Anne Arundel County officials expect dozens of educators to request transfers out of schools considered to be in low-income or troubled areas after the system eliminated a stipend for teachers in those schools.

Teachers working in the county's 28 “challenge” schools have until Wednesday to submit a request for the opt-out program. More than 40 have applied thus far, according to the county teachers' union.

The challenge designation can be placed on schools by the county superintendent based on factors such as a high number of students on free and reduced-price meals, high teacher turnover, low test scores and a higher-than-average population of minority students.

Teachers in those schools previously were eligible for an extra $2,000 stipend, but last year the Teachers Association of Anne Arundel County and the county school board agreed to cut the stipend to pay for an across-the-board 2 percent raise for all county teachers.

The union and school board also agreed to implement the opt-out program. School officials say it's only fair to let the teachers — who had expected the stipend — to leave for other schools.

School board president Stacy Korbelak said giving teachers an option to leave is the “equitable thing to do.”

But others say the program encourages teachers to leave struggling schools, causing more turnover in the schools most in need of stability.

Rebecca McHugh, a teacher at Meade High School — one of the challenge schools — said she won't be seeking to transfer, and finds the option offensive.

“It's a shame; rather than pay us what we deserve ... they're giving teachers the option to abandon the most needy kids,” McHugh said.

She said the decision to end the stipend program “speaks to how much they value these kids in low-income areas.”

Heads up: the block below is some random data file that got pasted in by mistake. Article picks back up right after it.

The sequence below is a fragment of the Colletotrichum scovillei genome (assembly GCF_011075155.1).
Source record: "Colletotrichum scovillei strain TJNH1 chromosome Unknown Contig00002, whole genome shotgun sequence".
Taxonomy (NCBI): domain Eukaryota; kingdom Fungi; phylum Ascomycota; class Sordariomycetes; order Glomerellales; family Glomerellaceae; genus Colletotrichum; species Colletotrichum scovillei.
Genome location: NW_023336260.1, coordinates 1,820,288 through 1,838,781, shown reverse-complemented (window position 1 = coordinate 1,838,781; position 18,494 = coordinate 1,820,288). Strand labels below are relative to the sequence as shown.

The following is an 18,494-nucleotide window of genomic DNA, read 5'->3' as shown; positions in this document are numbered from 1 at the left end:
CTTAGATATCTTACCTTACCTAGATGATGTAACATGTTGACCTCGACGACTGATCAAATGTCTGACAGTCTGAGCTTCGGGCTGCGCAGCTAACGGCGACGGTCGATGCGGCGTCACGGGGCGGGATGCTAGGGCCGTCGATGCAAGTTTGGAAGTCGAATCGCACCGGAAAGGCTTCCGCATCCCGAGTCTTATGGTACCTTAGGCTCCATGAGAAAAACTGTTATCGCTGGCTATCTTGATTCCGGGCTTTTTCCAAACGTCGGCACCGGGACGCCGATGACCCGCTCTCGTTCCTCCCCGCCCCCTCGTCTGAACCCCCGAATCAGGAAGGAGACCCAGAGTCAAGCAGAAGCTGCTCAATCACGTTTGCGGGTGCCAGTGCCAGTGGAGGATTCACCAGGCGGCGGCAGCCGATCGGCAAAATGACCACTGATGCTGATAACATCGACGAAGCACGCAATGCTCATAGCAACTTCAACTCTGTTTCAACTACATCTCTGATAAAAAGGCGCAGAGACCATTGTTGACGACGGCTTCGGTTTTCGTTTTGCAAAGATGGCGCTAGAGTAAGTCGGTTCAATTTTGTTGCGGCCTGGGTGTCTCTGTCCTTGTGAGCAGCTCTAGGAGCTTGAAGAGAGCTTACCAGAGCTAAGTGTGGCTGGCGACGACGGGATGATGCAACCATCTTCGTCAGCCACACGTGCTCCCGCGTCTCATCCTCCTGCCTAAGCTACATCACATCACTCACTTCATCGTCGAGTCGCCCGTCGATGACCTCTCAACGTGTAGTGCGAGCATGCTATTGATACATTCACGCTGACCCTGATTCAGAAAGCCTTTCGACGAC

In 2004, when the stipend was first issued, 13 schools were on the list. Last year 28 schools had the “challenge” designation.

School officials say the stipend did not work to reduce teacher turnover at those schools.

For example, last year Annapolis and Meade high schools, both challenge schools, experienced 17 percent and 19 percent turnover rates, respectively.

The countywide average was 11 percent.

Sebastian Serrano, an Annapolis High School teacher, said he wants to stay at the school where he feels he can do the most good. Still, he knows his many of his colleagues must balance obligations to their personal life with those to the school.

“Would you want a teacher who doesn't fully want to be here, forced to be here?” he said.

Dennis Sullivan, a teacher at North County High School, said most teachers at challenge schools take the job to help underprivileged students.

“Everyone was a little dumbstruck when we saw that in our mailbox,” he said of the announcement of the opt-out program.

“We teach here because we love the community,” he said. “The money was just recognition for our hard work.”